Inside the Box
The TX750M is packed well, with at least a 1/2 inch of foam protecting the power supply on all sides. This design has worked very well in the past for Corsair, so there is no real reason to change it. As you can see from the previous pictures, our box got a little banged up on the way here. The power supply arrived undamaged so the packaging did its job.
Corsair has located the I/O specification label on the top of the TX750M.
On both sides are the TX series logos.
A glance at the back shows us the AC input, on/off rocker switch and honeycomb grill for ventilation.
Moving to the front, we find the four modular connectors which are new to the TX series.
The bottom contains the large 140mm fan and grill that keeps the TX750M cool.
Also included in the box are the modular cables, user manual, warranty card, AC power cord, black mounting screws and some zip ties.
Cabling Arrangement & A Look Inside
Corsair's TX750M has a pretty decent selection of cables and connectors. We get two ATX/EPS12V connectors, eight SATA, four Molex, four 8-pin PCI-E and of course the 20+4 pin Main. Making things even better is that we now have FDD connectors available, but only via the included Molex to FDD connectors.
The last time we took a look at the TX series power supplies, we had some issues with connector availability. This has been fixed to a certain extent as we now have a great list of connectors, but the selection of which cables to make modular and how many seems to be odd here.
Molex connectors are almost never used anymore with the exception of fans. It would have made more sense to have two natively wired SATA cables and a single modular Molex cable. There two modular connectors shared between the two modular PCI-E cables AND the modular ATX/EPS12V cable, so you can't use them all at once.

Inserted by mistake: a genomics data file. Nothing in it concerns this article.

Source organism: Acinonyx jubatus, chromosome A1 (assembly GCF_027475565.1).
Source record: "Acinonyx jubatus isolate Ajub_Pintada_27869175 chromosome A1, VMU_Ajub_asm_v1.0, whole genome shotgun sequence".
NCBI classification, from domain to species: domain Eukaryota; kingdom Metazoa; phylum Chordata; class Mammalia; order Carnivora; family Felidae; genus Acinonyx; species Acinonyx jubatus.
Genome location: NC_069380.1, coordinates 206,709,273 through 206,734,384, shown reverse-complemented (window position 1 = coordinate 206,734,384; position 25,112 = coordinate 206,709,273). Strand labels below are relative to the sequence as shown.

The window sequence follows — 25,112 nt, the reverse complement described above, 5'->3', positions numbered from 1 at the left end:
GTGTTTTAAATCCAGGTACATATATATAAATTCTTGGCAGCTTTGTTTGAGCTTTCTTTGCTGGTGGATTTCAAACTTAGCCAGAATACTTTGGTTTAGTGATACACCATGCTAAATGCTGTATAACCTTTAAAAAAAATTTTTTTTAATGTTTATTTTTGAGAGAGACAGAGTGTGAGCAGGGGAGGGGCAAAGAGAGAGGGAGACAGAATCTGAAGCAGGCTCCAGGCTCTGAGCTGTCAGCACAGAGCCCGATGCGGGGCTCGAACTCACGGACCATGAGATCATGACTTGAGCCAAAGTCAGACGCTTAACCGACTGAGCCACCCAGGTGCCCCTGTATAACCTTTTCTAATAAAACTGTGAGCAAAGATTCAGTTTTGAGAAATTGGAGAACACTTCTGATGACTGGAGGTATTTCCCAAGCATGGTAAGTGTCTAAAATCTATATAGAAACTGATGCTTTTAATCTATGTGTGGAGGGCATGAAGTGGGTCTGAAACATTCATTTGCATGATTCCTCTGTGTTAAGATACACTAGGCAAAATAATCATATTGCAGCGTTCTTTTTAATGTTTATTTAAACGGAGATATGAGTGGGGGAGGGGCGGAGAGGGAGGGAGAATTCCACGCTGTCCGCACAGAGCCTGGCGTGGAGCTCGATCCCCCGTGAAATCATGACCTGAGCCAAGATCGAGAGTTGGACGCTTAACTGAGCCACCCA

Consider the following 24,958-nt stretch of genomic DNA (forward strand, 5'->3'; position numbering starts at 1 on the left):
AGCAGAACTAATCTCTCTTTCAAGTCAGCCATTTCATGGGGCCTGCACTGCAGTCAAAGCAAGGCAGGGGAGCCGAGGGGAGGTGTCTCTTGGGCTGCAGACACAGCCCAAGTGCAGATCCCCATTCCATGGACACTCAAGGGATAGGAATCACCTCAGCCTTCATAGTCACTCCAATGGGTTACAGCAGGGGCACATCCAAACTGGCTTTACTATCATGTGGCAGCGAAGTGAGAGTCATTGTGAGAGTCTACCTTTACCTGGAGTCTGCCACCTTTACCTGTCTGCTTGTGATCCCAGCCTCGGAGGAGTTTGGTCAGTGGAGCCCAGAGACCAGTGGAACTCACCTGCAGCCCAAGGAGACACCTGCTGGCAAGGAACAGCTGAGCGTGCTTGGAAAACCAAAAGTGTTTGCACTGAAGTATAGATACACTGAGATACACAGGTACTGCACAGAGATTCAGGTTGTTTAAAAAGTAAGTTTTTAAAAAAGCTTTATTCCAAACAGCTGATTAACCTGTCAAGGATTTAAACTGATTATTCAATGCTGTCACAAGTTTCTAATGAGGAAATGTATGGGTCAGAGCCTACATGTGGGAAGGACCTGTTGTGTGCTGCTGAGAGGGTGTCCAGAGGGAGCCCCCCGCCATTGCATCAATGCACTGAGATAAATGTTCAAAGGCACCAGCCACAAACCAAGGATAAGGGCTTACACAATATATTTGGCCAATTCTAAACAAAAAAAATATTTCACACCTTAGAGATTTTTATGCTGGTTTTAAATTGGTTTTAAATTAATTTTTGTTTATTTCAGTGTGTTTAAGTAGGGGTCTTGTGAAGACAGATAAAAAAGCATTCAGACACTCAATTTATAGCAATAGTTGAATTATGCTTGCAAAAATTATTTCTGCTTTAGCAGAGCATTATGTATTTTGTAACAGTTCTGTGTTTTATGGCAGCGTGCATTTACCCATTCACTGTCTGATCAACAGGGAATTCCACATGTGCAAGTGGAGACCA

Lastly, we have two modular connectors for peripheral cables, but there is only one cable provided to utilize the two connectors.
Rail distribution is kept simple with a single 12V rail.
A Look Inside
Popping the bottom off the TX750M, we see that the power supply has received a slight cooling downgrade. The heatsinks are no longer finned on the top like they were with the TX750V2 and TX850V2.
The single primary capacitor is manufactured by Panasonic.
Over on the secondary side, Corsair utilizes the Japanese made Nippon Chemi-con capacitors.
The same Yate Loon D14BH-12 is back again with the TX750M providing the cooling for the unit.
Test Results & Final Thoughts
Our load tests utilize a couple of FAST ATE active load testers and a variety of other equipment such as an oscilloscope, power conditioner, temperature probe and a power consumption meter. You can read more about our standard testing approach here.